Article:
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Programming IT Technology

Web 2.0 Lessons For Corporate Dev Teams 142

jcatcw writes "Quick, incremental updates, along with heavy user involvement, are key characteristics of the emerging software development methods championed by a new generation of Web 2.0 start-ups. A survey conducted for Computerworld showed that an overwhelming majority of the respondents said that traditional corporate development teams could benefit from Web 2.0 techniques, specifically the incremental feature releases, quick user feedback loops and quality assurance programs that include users. Fifty seven percent of the respondents said problem-solving and analytical skills will be key requirements for next generation developers. The bottom-line: corporate development teams need to get to know their users."
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Web 2.0 Lessons For Corporate Dev Teams

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  • Prior art (Score:5, Informative)

    by heffrey ( 229704 ) on Monday July 21, 2008 @01:37PM (#24277423)

    This is called "agile development" and pre-dates Web 2.0 by around 10 years. Taco's having a bad day it seems.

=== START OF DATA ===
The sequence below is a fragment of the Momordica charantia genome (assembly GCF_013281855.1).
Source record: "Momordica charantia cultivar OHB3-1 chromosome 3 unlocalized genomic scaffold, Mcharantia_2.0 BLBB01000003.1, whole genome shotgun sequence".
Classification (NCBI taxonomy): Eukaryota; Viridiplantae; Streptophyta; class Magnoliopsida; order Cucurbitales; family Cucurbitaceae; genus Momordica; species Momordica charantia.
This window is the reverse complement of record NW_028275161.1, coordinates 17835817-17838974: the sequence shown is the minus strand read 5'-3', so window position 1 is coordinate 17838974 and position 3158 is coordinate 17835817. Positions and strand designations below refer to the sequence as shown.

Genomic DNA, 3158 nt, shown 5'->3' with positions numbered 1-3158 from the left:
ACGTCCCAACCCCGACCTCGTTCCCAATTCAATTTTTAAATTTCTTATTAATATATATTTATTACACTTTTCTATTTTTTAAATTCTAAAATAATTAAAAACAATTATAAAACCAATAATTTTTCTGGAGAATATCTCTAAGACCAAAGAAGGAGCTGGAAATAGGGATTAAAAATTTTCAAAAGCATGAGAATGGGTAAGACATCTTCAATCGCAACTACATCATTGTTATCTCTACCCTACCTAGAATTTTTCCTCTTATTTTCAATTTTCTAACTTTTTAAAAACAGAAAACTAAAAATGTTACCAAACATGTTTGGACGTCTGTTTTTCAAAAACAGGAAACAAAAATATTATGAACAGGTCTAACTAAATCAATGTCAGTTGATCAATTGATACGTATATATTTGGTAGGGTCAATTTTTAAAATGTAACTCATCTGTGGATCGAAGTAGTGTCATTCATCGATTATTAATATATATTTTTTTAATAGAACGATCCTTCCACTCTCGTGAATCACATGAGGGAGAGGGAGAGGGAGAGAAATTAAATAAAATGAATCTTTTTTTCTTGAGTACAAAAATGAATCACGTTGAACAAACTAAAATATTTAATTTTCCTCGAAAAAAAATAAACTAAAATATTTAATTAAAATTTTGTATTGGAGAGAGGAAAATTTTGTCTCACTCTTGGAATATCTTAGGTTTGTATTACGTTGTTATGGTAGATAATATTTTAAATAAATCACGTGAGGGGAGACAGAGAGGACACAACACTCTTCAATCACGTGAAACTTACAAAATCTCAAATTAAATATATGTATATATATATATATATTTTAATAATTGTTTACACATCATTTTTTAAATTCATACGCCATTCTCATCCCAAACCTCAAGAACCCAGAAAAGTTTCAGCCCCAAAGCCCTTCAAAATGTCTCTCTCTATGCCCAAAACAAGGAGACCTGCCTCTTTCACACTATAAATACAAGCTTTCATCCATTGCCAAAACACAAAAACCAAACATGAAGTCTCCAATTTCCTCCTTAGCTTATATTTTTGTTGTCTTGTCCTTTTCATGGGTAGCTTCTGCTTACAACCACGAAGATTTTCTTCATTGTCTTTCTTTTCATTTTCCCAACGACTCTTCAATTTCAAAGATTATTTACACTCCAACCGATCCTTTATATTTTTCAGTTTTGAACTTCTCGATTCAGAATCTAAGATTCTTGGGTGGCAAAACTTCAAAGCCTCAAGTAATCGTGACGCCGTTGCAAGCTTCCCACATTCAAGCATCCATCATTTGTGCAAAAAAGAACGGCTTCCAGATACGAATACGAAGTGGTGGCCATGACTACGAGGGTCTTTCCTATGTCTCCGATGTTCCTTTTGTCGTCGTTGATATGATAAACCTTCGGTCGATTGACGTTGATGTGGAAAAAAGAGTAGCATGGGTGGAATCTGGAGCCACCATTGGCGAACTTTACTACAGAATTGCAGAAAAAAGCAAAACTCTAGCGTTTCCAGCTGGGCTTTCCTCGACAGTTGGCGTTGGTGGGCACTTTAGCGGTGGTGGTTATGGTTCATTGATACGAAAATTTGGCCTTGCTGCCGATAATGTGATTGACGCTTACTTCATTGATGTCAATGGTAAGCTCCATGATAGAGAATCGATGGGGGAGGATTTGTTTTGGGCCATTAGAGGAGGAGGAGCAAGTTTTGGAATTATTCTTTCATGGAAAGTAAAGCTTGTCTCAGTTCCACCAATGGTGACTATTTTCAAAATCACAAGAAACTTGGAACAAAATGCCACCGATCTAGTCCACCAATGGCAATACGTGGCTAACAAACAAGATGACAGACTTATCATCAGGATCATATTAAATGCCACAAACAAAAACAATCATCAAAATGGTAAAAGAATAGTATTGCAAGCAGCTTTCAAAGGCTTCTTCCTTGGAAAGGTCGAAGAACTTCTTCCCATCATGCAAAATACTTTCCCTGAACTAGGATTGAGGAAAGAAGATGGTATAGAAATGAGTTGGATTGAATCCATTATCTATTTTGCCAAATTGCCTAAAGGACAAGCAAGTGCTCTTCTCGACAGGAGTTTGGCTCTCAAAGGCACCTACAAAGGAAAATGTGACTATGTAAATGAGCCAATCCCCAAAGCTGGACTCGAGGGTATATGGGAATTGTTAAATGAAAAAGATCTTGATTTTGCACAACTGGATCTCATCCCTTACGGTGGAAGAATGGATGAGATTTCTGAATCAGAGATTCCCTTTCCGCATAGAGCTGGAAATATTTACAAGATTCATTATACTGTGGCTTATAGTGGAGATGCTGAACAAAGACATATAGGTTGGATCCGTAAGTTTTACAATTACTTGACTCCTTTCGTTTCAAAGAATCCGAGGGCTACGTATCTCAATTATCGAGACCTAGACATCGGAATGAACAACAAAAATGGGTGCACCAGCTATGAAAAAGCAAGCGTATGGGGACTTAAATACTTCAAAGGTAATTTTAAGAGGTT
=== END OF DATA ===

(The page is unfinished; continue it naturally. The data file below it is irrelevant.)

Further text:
• Re:oh comon (Score:2, Informative)

    by lethian ( 1288114 ) on Monday July 21, 2008 @01:53PM (#24277673)
    I believe uses this development method. It seems to work well for them.
  • Re:oh comon (Score:5, Informative)

    by dubl-u ( 51156 ) * <> on Monday July 21, 2008 @02:33PM (#24278251)

    I wish all this was true. Incremental and fast and includes clients. Sounds like a recipe for disaster to me. Sorry but I really have not seen development teams using such methods successfully.

    Works for me. It requires supporting disciplines, though. In my view, that includes a well-meshed team, a very disciplined product management process, strong automated testing, a relentless devotion to code quality, and continual examination of your architectural choices.

    It also works for plenty of other people. Flickr released every few hours, and they ended up selling for $20m after 18 months of work. YouTube releases once a week for interface changes and once a month for database changes, and they always have. At a billion views a day, I'd call them pretty successful.

"If it's not loud, it doesn't work!" -- Blank Reg, from "Max Headroom"